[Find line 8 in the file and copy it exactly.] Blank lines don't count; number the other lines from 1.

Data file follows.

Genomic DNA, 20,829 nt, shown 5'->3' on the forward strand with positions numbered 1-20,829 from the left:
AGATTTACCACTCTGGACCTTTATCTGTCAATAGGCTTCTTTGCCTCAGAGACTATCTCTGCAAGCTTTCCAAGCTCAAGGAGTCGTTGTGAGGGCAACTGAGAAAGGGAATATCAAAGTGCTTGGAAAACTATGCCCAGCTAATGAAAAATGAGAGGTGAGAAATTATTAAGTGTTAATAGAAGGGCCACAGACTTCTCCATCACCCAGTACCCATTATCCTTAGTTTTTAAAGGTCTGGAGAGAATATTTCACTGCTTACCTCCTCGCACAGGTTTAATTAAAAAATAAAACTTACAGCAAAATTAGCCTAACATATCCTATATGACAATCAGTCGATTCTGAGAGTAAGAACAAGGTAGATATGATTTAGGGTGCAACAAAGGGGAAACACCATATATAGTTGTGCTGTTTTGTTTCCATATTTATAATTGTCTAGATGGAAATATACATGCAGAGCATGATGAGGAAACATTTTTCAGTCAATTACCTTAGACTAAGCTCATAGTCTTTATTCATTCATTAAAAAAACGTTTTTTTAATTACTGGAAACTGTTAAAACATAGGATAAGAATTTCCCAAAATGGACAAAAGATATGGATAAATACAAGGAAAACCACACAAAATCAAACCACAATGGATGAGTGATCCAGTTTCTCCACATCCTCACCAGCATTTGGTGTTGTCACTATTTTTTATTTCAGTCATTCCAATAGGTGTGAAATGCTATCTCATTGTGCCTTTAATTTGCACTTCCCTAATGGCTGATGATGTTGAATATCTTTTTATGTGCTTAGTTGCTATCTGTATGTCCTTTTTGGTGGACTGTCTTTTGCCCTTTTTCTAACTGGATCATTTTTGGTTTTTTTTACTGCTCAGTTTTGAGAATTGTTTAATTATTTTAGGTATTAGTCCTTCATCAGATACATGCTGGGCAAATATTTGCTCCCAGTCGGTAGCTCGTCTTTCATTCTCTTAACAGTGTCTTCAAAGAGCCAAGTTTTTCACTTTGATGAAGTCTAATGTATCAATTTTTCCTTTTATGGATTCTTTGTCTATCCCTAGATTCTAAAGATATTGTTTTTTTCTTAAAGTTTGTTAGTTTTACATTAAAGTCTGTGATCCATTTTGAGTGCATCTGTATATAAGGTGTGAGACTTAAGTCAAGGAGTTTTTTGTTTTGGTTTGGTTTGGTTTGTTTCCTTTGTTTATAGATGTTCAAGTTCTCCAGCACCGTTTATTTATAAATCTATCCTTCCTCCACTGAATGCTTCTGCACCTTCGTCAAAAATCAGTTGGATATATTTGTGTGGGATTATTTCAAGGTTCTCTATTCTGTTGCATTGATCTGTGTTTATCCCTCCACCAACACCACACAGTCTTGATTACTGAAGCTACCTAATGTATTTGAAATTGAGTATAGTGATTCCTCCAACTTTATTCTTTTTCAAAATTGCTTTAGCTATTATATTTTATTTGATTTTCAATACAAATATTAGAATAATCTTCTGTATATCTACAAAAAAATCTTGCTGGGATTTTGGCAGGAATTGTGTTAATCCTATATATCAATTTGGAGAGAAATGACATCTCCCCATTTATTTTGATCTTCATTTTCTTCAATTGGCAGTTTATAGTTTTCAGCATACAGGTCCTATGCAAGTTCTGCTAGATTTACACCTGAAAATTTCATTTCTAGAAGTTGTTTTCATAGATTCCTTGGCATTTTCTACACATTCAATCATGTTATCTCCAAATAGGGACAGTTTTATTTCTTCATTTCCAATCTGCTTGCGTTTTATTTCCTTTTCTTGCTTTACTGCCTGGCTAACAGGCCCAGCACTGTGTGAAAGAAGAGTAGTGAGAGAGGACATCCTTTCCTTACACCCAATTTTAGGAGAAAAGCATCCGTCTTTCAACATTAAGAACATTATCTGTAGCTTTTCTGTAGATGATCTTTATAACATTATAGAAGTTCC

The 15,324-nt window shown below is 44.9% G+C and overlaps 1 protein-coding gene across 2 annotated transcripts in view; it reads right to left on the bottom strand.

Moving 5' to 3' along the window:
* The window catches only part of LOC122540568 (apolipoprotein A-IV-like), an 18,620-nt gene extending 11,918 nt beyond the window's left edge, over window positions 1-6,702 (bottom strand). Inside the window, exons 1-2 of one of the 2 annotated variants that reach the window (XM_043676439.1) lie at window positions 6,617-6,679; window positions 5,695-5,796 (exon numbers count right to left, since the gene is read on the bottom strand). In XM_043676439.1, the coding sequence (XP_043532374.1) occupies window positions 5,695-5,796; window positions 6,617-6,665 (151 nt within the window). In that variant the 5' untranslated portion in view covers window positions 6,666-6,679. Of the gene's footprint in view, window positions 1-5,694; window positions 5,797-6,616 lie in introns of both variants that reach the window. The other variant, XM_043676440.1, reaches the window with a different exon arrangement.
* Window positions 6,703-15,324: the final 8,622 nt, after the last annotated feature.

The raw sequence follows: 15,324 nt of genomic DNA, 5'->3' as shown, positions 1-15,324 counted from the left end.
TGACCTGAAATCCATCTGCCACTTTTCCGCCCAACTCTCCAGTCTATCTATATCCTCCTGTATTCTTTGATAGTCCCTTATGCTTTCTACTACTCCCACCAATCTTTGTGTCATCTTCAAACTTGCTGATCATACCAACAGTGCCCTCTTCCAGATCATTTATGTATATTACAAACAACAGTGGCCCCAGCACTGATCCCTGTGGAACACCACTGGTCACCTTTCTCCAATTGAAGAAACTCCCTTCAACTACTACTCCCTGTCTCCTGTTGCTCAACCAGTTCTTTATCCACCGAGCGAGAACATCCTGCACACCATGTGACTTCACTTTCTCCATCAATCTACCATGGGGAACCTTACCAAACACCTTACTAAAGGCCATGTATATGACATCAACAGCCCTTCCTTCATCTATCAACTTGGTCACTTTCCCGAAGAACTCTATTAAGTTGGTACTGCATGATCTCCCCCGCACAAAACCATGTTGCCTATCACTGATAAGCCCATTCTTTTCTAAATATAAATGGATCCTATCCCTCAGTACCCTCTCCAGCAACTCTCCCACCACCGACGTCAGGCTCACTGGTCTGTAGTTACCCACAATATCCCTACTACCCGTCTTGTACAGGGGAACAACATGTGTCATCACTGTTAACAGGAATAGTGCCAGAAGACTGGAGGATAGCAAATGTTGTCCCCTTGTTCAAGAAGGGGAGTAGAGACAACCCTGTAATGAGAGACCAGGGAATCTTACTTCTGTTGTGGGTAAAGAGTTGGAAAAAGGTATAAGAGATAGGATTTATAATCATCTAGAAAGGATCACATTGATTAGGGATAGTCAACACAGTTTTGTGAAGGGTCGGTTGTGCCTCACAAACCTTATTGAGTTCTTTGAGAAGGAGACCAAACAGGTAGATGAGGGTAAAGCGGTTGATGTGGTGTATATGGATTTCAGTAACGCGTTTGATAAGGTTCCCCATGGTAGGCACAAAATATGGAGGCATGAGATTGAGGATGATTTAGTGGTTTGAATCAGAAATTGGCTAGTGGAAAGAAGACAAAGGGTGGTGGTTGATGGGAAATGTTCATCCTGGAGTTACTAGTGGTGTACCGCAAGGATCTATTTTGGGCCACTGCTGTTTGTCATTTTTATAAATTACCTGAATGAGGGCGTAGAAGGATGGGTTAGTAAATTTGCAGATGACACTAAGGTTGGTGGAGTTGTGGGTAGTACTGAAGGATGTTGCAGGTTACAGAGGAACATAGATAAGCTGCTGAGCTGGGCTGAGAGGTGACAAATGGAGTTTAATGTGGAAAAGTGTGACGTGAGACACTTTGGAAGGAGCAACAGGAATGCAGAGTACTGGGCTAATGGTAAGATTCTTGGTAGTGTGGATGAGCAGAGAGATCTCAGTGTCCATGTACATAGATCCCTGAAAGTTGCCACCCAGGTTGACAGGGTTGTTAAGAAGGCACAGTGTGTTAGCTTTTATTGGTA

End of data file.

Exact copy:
TGACCTGAAATCCATCTGCCACTTTTCCGCCCAACTCTCCAGTCTATCTATATCCTCCTGTATTCTTTGATAGTCCCTTATGCTTTCTACTACTCCCACCAATCTTTGTGTCATCTTCAAACTTGCTGATCATACCAACAGTGCCCTCTTCCAGATCATTTATGTATATTACAAACAACAGTGGCCCCAGCACTGATCCCTGTGGAACACCACTGGTCACCTTTCTCCAATTGAAGAAACTCCCTTCAACTACTACTCCCTGTCTCCTGTTGCTCAACCAGTTCTTTATCCACCGAGCGAGAACATCCTGCACACCATGTGACTTCACTTTCTCCATCAATCTACCATGGGGAACCTTACCAAACACCTTACTAAAGGCCATGTATATGACATCAACAGCCCTTCCTTCATCTATCAACTTGGTCACTTTCCCGAAGAACTCTATTAAGTTGGTACTGCATGATCTCCCCCGCACAAAACCATGTTGCCTATCACTGATAAGCCCATTCTTTTCTAAATATAAATGGATCCTATCCCTCAGTACCCTCTCCAGCAACTCTCCCACCACCGACGTCAGGCTCACTGGTCTGTAGTTACCCACAATATCCCTACTACCCGTCTTGTACAGGGGAACAACATGTGTCATCACTGTTAACAGGAATAGTGCCAGAAGACTGGAGGATAGCAAATGTTGTCCCCTTGTTCAAGAAGGGGAGTAGAGACAACCCTGTAATGAGAGACCAGGGAATCTTACTTCTGTTGTGGGTAAAGAGTTGGAAAAAGGTATAAGAGATAGGATTTATAATCATCTAGAAAGGATCACATTGATTAGGGATAGTCAACACAGTTTTGTGAAGGGTCGGTTGTGCCTCACAAACCTTATTGAGTTCTTTGAGAAGGAGACCAAACAGGTAGATGAGGGTAAAGCGGTTGATGTGGTGTATATGGATTTCAGTAACGCGTTTGATAAGGTTCCCCATGGTAGGCACAAAATATGGAGGCATGAGATTGAGGATGATTTAGTGGTTTGAATCAGAAATTGGCTAGTGGAAAGAAGACAAAGGGTGGTGGTTGATGGGAAATGTTCATCCTGGAGTTACTAGTGGTGTACCGCAAGGATCTATTTTGGGCCACTGCTGTTTGTCATTTTTATAAATTACCTGAATGAGGGCGTAGAAGGATGGGTTAGTAAATTTGCAGATGACACTAAGGTTGGTGGAGTTGTGGGTAGTACTGAAGGATGTTGCAGGTTACAGAGGAACATAGATAAGCTGCTGAGCTGGGCTGAGAGGTGACAAATGGAGTTTAATGTGGAAAAGTGTGACGTGAGACACTTTGGAAGGAGCAACAGGAATGCAGAGTACTGGGCTAATGGTAAGATTCTTGGTAGTGTGGATGAGCAGAGAGATCTCAGTGTCCATGTACATAGATCCCTGAAAGTTGCCACCCAGGTTGACAGGGTTGTTAAGAAGGCACAGTGTGTTAGCTTTTATTGGTA